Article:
- Inconsistent dispersion of color additives can effect plastic properties
- Patented color concentrate keeps the critical molecules of resin intact
- Let down ratios reduced from 6-8% down to 2- 4%
Incorporating recycled material into new products offers economical and environmental benefits. One recycled resin option for molders is Post Consumer Resin (PCR). PCR is often re-pelletized at a compounder and then sent to a molder, where it is blended with new material before being molded into a product. But as the source of the resin varies, pigmenting and coloring PCR can be a challenging task.
During the blending process, the PCR is let it down at a variety of percentages and blended with a natural material, enabling molders to use as much as 20-50% post-consumer regrind in the final product. But inconsistency in the resin can produce shades in the new resin that range from yellow to whitish. The variation in pellet can cause color additives to disperse inconsistently, making it considerably more difficult to achieve a desired color in products.
Inconsistent dispersion of color additives can effect plastic properties
Also, studies have shown that inconsistent dispersion of color additives can have an overall effect on the performance abilities of plastics. Improper dispersion can damage molecular bonds, resulting in pigment agglomerates acting as defects in the polymer matrix and impairing the mechanical properties of the finished product. Thus, consistency is crucial when pigmenting post-consumer pellet, and in order to maintain the physical integrity and strength of the material, color additives must be properly dispersed.
The challenge of re-pigmenting recycled resin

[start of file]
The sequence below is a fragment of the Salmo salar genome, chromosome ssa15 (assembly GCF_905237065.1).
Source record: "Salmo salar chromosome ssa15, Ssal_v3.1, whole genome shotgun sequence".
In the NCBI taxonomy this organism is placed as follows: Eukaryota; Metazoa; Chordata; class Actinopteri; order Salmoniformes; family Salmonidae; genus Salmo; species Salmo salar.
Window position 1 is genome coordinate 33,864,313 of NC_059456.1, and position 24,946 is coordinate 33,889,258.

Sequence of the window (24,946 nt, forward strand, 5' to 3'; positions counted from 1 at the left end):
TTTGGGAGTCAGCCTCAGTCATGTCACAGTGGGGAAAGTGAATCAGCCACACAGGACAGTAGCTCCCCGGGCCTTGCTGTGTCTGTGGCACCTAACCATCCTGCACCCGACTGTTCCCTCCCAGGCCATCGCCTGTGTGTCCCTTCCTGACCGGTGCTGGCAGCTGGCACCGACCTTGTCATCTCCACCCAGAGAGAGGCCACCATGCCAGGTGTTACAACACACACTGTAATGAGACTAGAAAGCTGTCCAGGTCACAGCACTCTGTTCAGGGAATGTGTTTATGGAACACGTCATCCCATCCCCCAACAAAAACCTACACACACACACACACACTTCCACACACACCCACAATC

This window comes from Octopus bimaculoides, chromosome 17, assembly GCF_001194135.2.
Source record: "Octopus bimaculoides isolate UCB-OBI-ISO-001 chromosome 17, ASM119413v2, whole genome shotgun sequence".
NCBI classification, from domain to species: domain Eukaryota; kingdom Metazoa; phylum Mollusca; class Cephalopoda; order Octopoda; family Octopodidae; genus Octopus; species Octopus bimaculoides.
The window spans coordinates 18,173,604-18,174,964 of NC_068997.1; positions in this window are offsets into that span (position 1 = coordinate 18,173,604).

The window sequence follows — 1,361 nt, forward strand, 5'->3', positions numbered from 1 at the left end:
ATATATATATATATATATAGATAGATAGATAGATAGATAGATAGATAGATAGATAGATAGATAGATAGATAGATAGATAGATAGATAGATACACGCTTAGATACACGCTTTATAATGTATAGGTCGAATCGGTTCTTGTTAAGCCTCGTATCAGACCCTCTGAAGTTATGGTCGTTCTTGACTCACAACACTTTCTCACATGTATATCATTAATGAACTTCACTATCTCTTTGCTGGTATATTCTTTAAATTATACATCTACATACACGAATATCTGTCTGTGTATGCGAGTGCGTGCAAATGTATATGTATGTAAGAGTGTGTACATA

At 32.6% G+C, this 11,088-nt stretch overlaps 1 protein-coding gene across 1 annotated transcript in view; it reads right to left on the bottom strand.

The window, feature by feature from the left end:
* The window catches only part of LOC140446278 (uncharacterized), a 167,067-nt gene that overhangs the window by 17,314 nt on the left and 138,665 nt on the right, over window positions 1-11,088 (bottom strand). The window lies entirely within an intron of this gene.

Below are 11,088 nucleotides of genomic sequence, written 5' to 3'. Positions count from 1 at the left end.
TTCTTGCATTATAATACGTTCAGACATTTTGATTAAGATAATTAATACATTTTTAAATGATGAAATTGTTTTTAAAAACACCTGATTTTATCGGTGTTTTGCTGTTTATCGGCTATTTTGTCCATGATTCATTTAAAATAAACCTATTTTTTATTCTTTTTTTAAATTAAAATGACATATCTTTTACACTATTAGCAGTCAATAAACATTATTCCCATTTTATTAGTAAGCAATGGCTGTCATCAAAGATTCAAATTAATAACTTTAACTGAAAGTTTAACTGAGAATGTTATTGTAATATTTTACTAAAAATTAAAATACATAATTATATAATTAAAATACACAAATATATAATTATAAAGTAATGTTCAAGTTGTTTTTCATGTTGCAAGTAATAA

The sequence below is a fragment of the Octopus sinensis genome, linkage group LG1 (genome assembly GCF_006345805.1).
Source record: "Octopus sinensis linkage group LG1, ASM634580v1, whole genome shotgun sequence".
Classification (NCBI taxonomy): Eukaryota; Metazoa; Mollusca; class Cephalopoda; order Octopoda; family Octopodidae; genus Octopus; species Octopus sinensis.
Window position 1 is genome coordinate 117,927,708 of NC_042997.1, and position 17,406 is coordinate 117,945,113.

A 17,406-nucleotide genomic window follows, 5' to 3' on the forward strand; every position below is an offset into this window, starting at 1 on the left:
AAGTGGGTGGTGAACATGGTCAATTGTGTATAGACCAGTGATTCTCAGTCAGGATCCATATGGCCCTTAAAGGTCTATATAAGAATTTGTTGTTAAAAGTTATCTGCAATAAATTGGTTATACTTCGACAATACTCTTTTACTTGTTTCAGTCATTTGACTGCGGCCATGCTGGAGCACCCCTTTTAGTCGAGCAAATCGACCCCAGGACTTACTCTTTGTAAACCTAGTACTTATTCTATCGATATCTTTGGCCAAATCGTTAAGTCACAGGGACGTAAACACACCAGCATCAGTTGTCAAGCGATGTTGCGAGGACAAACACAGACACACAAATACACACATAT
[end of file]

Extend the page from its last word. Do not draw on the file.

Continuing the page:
Studies and experiments have been conducted to find a way around the challenge of re-pigmenting recycled resin. One experiment tested the effects of blending white pellet into the resin before adding color concentrates to learn if the presence of the white would help colors disperse more consistently. Yet, there continued to be a problem with consistency. In some instances, additional machinery and techniques are required to help with dispersion, as the use of plasticating screws with enhanced mixing capability or static mixers would be recommended. However, a special color concentrate, such as Carolina Color’s G2, can be a more more cost-effective and efficient option.
Color concentrate keeps the critical molecules of the resin intact
G2 pellets, patented by Carolina Color in 2008, are well-dispersed and effectively distribute in both large and small parts, enabling consistent pigmentation of recycled resin for a number of applications.
Molders using PCR that have made the switch to G2 have been able to overcome challenges of molding with other color options in the market, according to the company. G2 has proven to keep the critical molecules of the resin intact, thus reducing any risk of the plastic part failing. The high color density in G2 pellets can eliminate common issues of the recycled resin compared to conventional coloring methods. In addition, molders typically see let down ratios reduced from 6-8% down to 2- 4% with G2.
Carolina Color’s G2 product line has been successfully employed in diverse applications, including outdoor durables, packaging, industrial, non-automotive transportation, among others. Besides injection molding, the color concentrate can also be used in extrusion or blow molding.